I’ve been to Mexico five times now, but this is the first time I’ve driven across the border. And I have to say, it was anticlimactic. Probably the build up was more interesting than the actual crossing.
As you approach the International Border on the I5 freeway heading south out of San Diego, California, you see signs alerting you to what is coming. One finally says “Last US exit before International Border.” We took that one to make a few final arrangements.
But let me back up for a second. I should explain who “we” is. There are three of us. Dr. Matias Nochetto, an Argentine doctor I have worked and traveled with for several years. The third is Mary Luna from ReefCheck in Los Angeles. She is of Mexican descent. She picked us up at the airport and is driving us south. They are both fluent in Spanish. I’m not.
As I said, we took the last exit before the border. We bought gas, exchanged money (with a surprisingly good exchange rate) and most interesting of all bought Mexican Auto Insurance to cover our car while we are in Mexico. I was truly surprised how many companies were selling this insurance. Within a block of where we stood, there were at least half dozen companies. There was even drive through Mexican Car Insurance place where you approached a drive up window.
After that experience, we crossed the border. And it was mostly a nonevent. We went over a good-sized speed hump and we were there. There was a check-in station for people with “Something to Declare” but since we had nothing, we could have moved on without stopping. Except, Mary also knew we were supposed to get Visas since we were heading into Baja California Sur. The funny thing was, I didn’t realize we were actually in Mexico yet and asked that question. “Are we “IN” Mexico?” The Visa process was entertaining though. We went to one person, filled out a form, took a second form to the “bank” and paid our $22 each and then went back to the first man to receive our Visas; I half expected the first man would have taken his lunch break while we were gone. The amusing part was he never actually looked at our passports. We could have put any name down on the forms and no one would have known the difference. Right up until we got into trouble, of course. And during the course of the trip, we passed at least six military checkpoints so it was probably best.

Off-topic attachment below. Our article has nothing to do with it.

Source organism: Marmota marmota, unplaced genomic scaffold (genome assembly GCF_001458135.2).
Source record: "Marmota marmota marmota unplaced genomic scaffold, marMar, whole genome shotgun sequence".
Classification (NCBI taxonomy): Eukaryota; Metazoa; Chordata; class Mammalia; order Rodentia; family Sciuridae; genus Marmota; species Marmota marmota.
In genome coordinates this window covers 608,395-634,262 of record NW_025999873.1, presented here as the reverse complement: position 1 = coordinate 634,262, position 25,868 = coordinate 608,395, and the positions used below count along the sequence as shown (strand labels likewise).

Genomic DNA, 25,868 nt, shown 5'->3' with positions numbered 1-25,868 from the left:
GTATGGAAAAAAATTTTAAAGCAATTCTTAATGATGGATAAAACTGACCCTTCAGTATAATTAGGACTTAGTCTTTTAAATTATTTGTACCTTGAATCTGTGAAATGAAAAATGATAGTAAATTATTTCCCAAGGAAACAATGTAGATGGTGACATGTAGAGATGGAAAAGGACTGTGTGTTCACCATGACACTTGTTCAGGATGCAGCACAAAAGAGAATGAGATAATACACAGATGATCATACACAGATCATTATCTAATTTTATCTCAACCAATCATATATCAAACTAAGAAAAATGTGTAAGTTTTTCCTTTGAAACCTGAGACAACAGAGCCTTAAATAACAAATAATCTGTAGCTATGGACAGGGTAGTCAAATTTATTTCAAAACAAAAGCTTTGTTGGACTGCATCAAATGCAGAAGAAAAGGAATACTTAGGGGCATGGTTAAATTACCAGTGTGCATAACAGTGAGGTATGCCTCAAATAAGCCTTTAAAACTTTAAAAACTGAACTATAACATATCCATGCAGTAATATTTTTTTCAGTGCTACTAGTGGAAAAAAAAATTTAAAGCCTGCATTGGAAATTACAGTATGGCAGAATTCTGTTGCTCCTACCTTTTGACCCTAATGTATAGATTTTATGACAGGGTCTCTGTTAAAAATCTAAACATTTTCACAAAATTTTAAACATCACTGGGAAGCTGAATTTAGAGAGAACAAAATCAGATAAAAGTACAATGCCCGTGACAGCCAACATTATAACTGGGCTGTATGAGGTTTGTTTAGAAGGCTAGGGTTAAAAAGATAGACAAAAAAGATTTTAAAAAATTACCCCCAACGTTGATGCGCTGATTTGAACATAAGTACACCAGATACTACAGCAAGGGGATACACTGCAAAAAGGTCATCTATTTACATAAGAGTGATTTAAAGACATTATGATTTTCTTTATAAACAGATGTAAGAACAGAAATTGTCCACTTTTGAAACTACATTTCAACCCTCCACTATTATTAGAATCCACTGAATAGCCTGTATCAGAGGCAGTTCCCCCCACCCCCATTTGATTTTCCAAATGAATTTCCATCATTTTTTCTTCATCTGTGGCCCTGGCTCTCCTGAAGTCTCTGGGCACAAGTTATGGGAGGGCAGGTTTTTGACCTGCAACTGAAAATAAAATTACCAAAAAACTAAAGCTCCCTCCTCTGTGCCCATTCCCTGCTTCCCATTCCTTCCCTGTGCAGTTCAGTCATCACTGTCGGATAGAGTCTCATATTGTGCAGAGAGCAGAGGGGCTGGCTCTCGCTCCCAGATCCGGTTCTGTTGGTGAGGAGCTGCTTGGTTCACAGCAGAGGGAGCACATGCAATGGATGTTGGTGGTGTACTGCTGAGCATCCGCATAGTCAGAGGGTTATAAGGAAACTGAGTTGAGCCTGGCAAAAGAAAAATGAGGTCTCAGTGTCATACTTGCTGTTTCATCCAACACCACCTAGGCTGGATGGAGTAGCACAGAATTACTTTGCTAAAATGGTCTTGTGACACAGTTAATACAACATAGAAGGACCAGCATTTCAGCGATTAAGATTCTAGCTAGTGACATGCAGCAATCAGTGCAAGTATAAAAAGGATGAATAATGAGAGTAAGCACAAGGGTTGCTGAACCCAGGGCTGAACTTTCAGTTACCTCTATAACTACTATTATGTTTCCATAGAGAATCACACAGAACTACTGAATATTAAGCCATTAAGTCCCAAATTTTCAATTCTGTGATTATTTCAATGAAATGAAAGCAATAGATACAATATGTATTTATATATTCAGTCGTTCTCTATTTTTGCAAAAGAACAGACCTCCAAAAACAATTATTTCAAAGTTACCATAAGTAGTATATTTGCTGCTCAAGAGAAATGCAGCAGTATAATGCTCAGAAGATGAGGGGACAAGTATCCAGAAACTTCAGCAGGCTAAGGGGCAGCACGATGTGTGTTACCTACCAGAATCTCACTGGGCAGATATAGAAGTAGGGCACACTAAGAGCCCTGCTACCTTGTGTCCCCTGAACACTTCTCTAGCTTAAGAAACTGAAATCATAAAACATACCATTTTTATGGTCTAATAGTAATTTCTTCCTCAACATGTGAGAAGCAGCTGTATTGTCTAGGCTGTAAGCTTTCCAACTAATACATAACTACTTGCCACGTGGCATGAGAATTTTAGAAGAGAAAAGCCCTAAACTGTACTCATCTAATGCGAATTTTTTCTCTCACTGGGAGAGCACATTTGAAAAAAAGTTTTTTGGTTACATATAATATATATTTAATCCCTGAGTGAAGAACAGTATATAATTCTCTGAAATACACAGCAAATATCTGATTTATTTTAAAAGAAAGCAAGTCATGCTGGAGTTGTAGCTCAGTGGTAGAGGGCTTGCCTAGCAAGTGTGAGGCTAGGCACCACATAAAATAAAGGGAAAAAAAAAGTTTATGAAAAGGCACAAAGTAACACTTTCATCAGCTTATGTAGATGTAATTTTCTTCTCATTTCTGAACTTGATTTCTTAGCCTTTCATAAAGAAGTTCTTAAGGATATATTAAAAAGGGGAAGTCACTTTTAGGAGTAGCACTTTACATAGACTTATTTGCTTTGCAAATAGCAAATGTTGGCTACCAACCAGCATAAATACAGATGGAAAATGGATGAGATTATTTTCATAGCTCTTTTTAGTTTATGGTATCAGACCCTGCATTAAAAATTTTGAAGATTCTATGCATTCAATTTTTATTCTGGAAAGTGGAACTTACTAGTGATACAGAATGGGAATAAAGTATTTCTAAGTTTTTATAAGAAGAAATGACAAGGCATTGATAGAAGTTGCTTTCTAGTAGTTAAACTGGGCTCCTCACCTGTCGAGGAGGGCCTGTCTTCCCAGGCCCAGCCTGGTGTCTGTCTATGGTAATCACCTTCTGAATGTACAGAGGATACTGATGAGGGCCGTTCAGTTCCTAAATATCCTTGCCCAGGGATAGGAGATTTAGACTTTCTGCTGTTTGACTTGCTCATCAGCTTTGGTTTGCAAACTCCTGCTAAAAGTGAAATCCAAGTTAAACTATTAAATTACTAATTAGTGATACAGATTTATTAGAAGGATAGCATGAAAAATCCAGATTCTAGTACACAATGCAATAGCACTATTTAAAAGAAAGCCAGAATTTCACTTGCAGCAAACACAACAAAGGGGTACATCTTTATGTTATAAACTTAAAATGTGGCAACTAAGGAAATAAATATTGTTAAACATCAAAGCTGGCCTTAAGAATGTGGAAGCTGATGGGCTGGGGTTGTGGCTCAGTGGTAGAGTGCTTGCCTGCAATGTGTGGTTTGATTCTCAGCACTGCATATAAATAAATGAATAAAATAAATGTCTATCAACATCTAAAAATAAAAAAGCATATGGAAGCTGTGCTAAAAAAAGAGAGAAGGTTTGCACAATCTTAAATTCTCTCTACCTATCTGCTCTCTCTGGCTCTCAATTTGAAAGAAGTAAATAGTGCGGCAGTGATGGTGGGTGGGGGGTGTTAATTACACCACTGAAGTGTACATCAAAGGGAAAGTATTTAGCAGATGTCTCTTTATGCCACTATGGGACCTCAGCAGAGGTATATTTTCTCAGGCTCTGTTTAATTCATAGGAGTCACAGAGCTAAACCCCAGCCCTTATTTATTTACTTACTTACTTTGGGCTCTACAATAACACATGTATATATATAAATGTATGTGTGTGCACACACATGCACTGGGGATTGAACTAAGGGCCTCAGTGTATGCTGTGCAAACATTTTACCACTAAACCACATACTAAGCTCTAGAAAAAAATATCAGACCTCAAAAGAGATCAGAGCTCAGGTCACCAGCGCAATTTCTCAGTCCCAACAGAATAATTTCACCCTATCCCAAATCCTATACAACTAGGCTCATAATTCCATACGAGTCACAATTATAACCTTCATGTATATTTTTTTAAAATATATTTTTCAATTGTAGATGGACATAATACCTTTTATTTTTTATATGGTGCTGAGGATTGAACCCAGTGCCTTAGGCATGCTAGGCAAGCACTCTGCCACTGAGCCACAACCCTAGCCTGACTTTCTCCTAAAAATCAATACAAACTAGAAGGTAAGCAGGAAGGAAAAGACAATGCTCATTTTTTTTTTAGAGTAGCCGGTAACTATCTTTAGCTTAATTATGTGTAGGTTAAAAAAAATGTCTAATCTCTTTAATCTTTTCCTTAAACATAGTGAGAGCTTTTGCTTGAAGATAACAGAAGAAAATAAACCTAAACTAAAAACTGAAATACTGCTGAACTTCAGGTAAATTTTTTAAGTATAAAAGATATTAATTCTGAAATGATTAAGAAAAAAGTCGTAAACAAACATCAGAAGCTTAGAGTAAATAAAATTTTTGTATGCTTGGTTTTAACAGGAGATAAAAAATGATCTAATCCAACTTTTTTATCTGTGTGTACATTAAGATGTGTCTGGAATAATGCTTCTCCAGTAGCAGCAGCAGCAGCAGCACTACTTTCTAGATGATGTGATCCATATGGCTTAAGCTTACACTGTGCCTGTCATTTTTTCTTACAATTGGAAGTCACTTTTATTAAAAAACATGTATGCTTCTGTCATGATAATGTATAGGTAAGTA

From there, we drove together to Ensenada to meet up with a driver from the diver cooperative who would take us the rest of the way, about a 12 hour trip.
Baja is all low desert; scrub, desert flowers, cactus and dirt. That’s about it. The first three hours of the drive were pretty unnerving. The road was narrow, people were passing and it was stop, slow and accelerates through a series of small towns. After that, the road took off and we were able to make good time. It was still winding though, with no guardrails or roadside shoulders. We actually passed a semi truck that had wiped out. I am sure the drive lost attention for a second and dropped a wheel off the road. He was never able to right himself and laid it out, spilling his load. Not sure what happened to him as we rubber-necked past.
Around 830 pm we stopped at a little roadside diner. I love these places and they are all over Mexico. The US Health Department would have a conniption with them, but they are interesting. The food is authentic, hot, good and cheap. After a good, filling meal where we watched a Mexican dance competition on TV and got waited on by three generations of the family, our driver “Chacka” climbed behind the wheel and we took off again.
Sometime in the middle of the night, I have absolutely no idea what time it was, I realized we had stopped. I had been stretched out across a seat in the van so I sat up and asked what was going on. I was told “Someone hit a horse and we are going to help them pull it off the road before someone else hits it.” Not what you want to hear as you wake up. It turned out someone in a truck had hit a stray horse and killed it instantly. Fortunately, the animal was off the road so we didn’t have to do anything.
We hit the road again and finally stopped for a couple hours and we all slept around 430 am. We woke up with the sunrise and took off again. As we arrived at the water’s edge, a boat was waiting to take us to the island, a short ride away. All in all, about 14 hours travel time from when we left Ensenada to when we arrived at Isla Natividad. A long, long way to go.
This trip is a counterpoint to my recent travels to Honduras where Matias and I are working on a project to help local harvesting divers dive more safely and avoid injury. Here in Baja California Sur, we are visiting with, and learning about a group of divers who have been doing essentially the same work as the divers in Honduras. This group, however, uses a diver’s cooperative that oversees the diving, the harvest and the distribution of that harvest. I’d like to see what we can learn from this group and possibly apply some of their lessons to the divers in Honduras.
More to come later..